Guy Ben-Aharon, an Israeli-born, American theater director, was tired of hearing complaints that current theater wasn't reaching the public. He decided to breach convention and take an Israeli comedy on the road across the East Coast.
Ben-Aharon, an Emerson College graduate, founded the Boston-based Israeli Stage Company 5 years ago. He now serves as its Producing Artistic Director.
Israeli Stage, whose aim is to bring Israeli theater and culture to American audiences, produces staged readings of Israeli plays. Since their inaugural season in 2010-2011, they have launched over 15 such productions.
After initially presenting “Oh, God” in Boston in 2013, Ben-Aharon decided to take the play, an 85-minute, two-person comedy by the Israeli dramatist Anat Gov, on tour. Performances are scheduled for Maryland, New York, New Hampshire, Massachusetts and, tentatively, Florida.
Playwright Anat Gov, the late wife of entertainer and singer Gidi Gov, passed away in December 2012 after a long battle with cancer. She left a significant imprint on Israeli theatre with such plays as, Best Friends, Lysistrata, Househusband, Oh, God, A Warm Family and Happy Ending.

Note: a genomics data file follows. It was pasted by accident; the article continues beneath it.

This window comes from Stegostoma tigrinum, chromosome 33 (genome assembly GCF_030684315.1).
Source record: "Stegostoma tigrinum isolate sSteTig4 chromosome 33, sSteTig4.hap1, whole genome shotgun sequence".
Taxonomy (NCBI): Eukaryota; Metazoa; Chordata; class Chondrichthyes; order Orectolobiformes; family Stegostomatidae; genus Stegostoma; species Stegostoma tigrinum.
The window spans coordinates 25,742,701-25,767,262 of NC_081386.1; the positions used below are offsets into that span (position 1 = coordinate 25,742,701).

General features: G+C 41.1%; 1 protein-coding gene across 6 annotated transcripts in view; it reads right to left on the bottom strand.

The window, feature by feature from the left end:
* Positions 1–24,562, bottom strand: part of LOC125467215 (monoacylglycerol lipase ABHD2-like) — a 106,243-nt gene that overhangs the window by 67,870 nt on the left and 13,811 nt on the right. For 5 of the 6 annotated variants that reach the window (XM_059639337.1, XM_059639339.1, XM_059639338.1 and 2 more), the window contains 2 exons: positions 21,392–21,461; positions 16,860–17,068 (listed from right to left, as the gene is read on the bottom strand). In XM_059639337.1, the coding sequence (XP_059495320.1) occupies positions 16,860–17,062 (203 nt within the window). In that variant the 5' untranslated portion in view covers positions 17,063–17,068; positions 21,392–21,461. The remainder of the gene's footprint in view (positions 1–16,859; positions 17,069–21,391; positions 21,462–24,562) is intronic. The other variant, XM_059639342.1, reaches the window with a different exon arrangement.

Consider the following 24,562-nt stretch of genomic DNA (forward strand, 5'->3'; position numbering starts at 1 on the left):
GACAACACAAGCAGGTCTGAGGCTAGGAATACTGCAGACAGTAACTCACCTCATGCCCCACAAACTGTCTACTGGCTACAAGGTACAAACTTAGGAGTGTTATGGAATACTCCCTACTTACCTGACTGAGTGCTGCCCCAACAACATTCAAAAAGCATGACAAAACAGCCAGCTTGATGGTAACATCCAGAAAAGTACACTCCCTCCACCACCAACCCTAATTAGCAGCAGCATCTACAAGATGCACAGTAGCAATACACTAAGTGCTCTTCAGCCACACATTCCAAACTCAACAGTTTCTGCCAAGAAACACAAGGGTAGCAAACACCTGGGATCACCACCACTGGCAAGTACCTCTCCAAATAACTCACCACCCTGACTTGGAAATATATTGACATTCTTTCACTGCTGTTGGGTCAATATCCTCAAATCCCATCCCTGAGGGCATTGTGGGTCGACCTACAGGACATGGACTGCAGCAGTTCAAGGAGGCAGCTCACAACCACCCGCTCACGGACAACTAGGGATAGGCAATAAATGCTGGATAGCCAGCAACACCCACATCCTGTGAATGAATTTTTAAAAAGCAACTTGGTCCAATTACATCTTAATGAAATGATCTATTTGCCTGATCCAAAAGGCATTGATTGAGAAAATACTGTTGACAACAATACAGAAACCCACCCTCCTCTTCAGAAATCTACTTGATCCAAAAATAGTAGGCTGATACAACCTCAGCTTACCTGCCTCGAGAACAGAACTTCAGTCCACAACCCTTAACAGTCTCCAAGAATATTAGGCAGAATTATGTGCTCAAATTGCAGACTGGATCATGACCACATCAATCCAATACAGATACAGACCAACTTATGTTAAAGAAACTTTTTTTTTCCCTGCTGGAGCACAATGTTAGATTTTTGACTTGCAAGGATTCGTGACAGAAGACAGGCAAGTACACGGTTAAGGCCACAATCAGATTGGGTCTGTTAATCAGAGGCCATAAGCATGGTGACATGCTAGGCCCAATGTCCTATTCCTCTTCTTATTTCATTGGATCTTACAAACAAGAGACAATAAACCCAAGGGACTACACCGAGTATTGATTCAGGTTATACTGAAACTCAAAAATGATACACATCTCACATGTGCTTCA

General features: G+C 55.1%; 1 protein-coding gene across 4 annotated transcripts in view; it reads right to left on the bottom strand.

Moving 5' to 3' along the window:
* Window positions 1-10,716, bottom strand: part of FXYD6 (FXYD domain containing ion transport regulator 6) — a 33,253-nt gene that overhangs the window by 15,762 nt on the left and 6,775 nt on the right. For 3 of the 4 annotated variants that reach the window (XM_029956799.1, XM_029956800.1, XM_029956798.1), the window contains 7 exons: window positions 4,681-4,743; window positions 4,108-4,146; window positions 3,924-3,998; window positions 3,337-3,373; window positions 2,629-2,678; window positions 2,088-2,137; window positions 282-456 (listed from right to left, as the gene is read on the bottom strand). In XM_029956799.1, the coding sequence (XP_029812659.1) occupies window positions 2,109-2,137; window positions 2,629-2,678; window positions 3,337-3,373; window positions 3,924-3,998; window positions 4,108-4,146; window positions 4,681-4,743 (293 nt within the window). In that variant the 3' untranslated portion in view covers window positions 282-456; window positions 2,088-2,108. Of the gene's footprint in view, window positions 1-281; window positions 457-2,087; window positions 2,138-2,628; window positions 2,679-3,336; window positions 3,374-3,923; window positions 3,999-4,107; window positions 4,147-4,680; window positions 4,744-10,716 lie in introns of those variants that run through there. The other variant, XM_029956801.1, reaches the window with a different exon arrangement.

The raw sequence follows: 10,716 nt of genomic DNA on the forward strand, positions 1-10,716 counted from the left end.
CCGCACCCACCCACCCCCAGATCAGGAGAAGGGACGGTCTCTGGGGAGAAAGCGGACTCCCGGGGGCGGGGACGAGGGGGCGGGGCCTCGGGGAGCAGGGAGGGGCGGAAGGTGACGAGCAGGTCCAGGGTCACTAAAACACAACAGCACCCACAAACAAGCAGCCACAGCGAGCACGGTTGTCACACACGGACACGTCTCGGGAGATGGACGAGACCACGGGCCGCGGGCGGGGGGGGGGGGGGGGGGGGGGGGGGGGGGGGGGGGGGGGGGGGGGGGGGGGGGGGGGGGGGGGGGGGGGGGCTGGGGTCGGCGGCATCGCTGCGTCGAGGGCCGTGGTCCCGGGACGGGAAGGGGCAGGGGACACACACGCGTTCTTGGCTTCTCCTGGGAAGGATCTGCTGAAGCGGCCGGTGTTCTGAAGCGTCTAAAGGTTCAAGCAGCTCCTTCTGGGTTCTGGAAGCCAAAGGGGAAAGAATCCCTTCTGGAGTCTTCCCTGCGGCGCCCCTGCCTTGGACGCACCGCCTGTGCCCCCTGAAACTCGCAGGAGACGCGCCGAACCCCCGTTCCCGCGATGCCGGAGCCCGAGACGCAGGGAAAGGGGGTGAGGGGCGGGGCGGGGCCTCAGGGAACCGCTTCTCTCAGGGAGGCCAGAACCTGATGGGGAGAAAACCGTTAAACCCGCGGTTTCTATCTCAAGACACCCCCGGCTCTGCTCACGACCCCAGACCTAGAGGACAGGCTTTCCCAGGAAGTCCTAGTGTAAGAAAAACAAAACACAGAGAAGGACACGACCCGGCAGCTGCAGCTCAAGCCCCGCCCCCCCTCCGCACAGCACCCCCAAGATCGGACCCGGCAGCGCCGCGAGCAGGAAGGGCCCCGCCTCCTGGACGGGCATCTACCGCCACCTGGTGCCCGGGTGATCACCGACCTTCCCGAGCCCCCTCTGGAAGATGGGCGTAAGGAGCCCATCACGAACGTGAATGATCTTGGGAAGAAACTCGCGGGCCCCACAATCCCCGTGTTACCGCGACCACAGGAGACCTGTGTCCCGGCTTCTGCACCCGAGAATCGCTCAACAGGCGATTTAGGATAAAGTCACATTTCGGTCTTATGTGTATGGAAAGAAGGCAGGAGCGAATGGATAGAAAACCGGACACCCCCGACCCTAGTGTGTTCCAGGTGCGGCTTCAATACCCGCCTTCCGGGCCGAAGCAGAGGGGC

During production, Ben-Aharon discovered that universities, in particular, were eager to bring in programming that could be entertaining and thought provoking. “We’ve done it at a dozen academic institutions, and the response has been powerful,” Ben-Aharon said in an interview with the Washington Post.
"Oh, God" is being presented this week in such universities as the University of Maryland, New York University, Dartmouth College, and Boston University.
The play, which has been described as witty and poignant, stars Maureen Keiller, as a psychotherapist and single mother of an autistic child, named Ella, who gets a visit from new, desperate patient, God, played by played by Will Lyman.
"The play is an exploration of modern spirituality," Ben-Aharon says, “this idea of God in a secular society, and what he means to each of us. It’s just a delicious script. I had no idea what a big impact it would have.”
Audiences are invited to stay and talk after the play, and for Ben-Aharon, the play’s drawing power for the young is what interests him most.
“I was in college,” he says, “and I was so annoyed that people were saying that young people didn’t go to the theater. We have to find ways to bring the shows to them.”